Mice BMSCs with 10 or so passages were used for HO-1 over-expressing construction. Lentivirus carrying EGFP (vector) was supplied by Inovogen Tech. Inc., Beijing China. Primers were designed with reference to the HO-1 sequence of GenBank, 5′-TTATGAATTCATGGAGCGTCCACAGCCC-3′ (EcoRI site); and 5′-CGCGGGATCCTTACATGGCTAAATTCCCACTGC-3′ (BamHI site) and synthesized by Gene Pharma company (Shanghai, China). In this case, 2 μL cDNA was added into 50 μL total volume, and the reaction conditions are 94 °C 4 min, then 35 cycles of 94 °C 30 s, 55 °C 30 s and 72 °C 2 min, at last 72 °C 10 min. PCR product was digested by EcoRI+ BamHI double enzymes recovered from the gel by QIAquick Gel Extraction Kit. Then the PCR products were ligased with pEGFP-N1 and transformed into E. coli DH5α. A small quantity of plasmids was extracted by QIAprep Spin Miniprep Kit and sequenced by ABI377 DNA sequencer (Takara, Shanghai, China). BMSC were cultured in a 6-well plate (Corning, Inc., NY). After 24 h, we changed the culture medium, added pLV-EGFP-C or pLV-EGFP- HO-1, and maintained the cells in a humidified incubator with 5% CO2 at 37 °C. After 24 h, the old medium was replaced by fresh culture medium. Then the cultures were performed by medium change every 2–3 d. The transduction efficiency of the lentiviral vectors at 72 h after transfection was identified using fluorescence microscopy (Olympus Co., Tokyo, Japan).
HO-1 over-expressing BMSC were obtained and cultured in cell culture medium. Total RNA was isolated from pLV-EGFP-C or pLV-EGFP- HO-1transfected cells using TRIzol reagent (Takara, Shanghai, China) according to the manufacturer’s instruction. RNA was reverse transcribed to cDNA using cDNA synthesis reagents (GenePharma, Shanghai, China). Primers used for the real-time PCR was synthesized by GenePharma (Shanghai, China): GADPH were 5′-ATGTTCAACTATTGGTGCTGGCA − 3′ and 5′-GGAGTTTCATTAGGTCCCGTTTGT -3′; HO-1 were 5′- TGACAGAAGAGGCTAAGACCGC-3′ and 5′-AGAGTGAGGACCCACTGGAGGA-3′. The expression level was analyzed using 2-ΔΔCt Method .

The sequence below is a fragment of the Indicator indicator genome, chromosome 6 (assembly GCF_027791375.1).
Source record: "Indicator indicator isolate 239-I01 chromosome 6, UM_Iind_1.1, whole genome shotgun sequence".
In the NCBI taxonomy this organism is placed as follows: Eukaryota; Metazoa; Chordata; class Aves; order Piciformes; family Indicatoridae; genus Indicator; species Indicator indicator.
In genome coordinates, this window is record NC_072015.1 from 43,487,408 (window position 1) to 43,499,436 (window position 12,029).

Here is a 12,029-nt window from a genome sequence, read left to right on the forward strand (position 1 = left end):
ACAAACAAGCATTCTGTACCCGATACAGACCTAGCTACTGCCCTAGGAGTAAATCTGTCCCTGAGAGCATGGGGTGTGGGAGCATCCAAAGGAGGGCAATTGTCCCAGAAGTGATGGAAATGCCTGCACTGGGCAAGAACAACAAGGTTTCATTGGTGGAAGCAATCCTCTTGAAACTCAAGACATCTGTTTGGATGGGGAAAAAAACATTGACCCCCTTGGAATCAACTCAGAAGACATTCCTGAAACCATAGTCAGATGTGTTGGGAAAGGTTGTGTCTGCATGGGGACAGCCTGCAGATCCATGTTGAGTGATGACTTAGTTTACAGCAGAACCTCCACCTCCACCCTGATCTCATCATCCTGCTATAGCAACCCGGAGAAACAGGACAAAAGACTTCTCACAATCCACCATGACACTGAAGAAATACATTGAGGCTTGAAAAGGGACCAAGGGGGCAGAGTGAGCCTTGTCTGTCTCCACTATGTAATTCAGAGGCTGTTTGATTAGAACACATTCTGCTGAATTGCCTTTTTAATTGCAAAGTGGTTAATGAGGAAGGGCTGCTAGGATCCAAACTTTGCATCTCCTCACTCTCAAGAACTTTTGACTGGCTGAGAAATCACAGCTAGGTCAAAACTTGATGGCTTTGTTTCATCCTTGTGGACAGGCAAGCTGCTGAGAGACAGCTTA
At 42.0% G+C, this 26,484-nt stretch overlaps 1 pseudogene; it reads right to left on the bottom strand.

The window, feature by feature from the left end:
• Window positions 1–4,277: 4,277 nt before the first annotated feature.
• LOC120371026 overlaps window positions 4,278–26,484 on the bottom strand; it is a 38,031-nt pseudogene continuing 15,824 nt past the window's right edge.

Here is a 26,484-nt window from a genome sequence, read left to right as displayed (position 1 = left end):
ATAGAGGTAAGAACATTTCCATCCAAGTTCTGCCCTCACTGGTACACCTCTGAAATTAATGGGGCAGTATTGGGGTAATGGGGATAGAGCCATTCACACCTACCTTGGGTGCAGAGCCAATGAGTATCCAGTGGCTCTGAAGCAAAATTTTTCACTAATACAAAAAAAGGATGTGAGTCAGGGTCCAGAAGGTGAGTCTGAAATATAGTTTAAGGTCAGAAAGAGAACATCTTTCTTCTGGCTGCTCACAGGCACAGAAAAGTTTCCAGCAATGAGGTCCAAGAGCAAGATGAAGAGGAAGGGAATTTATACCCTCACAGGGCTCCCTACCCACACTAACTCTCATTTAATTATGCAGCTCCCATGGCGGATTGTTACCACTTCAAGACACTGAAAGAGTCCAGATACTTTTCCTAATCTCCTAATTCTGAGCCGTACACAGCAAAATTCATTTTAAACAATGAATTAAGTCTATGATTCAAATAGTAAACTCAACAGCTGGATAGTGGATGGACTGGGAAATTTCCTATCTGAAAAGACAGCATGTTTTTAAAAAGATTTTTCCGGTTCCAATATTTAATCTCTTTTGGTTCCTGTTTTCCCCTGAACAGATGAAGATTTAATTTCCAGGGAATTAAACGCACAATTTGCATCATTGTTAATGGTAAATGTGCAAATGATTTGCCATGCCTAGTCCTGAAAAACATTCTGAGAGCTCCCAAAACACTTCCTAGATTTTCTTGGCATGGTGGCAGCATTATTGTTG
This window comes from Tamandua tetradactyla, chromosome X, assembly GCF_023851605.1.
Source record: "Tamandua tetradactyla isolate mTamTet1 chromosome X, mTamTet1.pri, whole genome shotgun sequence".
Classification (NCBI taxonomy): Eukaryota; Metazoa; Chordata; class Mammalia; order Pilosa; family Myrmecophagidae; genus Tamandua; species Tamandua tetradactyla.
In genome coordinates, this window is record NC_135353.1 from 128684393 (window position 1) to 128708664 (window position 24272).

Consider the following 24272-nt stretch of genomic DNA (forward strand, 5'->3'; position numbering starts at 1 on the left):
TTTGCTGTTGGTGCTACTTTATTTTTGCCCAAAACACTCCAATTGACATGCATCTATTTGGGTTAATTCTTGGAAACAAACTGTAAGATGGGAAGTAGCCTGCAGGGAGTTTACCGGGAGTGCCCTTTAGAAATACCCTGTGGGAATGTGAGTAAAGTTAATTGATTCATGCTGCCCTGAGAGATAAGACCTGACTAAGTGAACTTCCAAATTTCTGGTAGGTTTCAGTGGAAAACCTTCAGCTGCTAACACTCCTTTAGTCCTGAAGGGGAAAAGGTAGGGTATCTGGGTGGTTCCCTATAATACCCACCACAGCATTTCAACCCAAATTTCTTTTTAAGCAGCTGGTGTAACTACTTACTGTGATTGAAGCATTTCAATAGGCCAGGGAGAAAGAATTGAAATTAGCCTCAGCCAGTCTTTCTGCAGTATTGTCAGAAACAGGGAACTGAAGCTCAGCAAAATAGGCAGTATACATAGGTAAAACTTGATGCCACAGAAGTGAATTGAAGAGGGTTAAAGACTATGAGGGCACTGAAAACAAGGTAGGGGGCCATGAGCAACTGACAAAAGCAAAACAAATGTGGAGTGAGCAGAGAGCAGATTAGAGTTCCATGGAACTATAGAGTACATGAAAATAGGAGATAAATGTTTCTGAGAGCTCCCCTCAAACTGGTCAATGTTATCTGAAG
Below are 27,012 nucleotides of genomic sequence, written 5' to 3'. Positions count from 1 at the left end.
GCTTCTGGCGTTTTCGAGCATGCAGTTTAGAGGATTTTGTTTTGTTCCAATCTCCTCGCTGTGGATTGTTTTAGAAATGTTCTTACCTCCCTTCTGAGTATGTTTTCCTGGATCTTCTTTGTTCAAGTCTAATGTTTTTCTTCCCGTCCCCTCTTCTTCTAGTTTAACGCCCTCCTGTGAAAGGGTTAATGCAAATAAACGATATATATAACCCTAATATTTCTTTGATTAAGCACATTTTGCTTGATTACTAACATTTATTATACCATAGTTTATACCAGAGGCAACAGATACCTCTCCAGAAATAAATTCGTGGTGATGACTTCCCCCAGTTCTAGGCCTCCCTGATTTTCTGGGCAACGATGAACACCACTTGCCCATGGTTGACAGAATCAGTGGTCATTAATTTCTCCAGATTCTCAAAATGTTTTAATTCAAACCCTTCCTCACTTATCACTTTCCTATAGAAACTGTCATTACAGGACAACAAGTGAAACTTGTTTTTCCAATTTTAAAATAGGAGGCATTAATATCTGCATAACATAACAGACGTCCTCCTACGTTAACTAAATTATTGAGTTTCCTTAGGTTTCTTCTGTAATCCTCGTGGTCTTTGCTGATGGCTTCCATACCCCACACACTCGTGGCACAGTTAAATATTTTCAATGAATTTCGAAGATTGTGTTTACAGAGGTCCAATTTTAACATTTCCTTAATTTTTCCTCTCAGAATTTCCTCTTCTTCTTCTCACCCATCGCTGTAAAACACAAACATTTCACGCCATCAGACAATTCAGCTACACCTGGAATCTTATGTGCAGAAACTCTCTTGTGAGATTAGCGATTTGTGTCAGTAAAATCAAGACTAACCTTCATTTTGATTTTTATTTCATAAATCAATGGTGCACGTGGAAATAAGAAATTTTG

pLV-EGFP-C or pLV-EGFP-HO-1 transfected cells were collected and total cellular proteins from were extracted and separated on SDS-PAGE gels (12%). Then, proteins were incubated with primary rabbit polyclonal antibodies to HO-1 (1: 250 dilutions, Abcam Ltd., Cambridge, UK) or GAPDH (1: 500 dilution, Abcam Ltd., Cambridge, UK). After washing three times with phosphate buffer saline (PBS) containing 0.1% Tween 20 and then incubated with goat anti-rabbit IgG conjugated with horseradish peroxidase (1:2000, Boster, Wuhan, China). Immunoreactive complexes were visualized using chemiluminescence reagents (Thermo Scientific, USA) .
Murine intestinal I/R model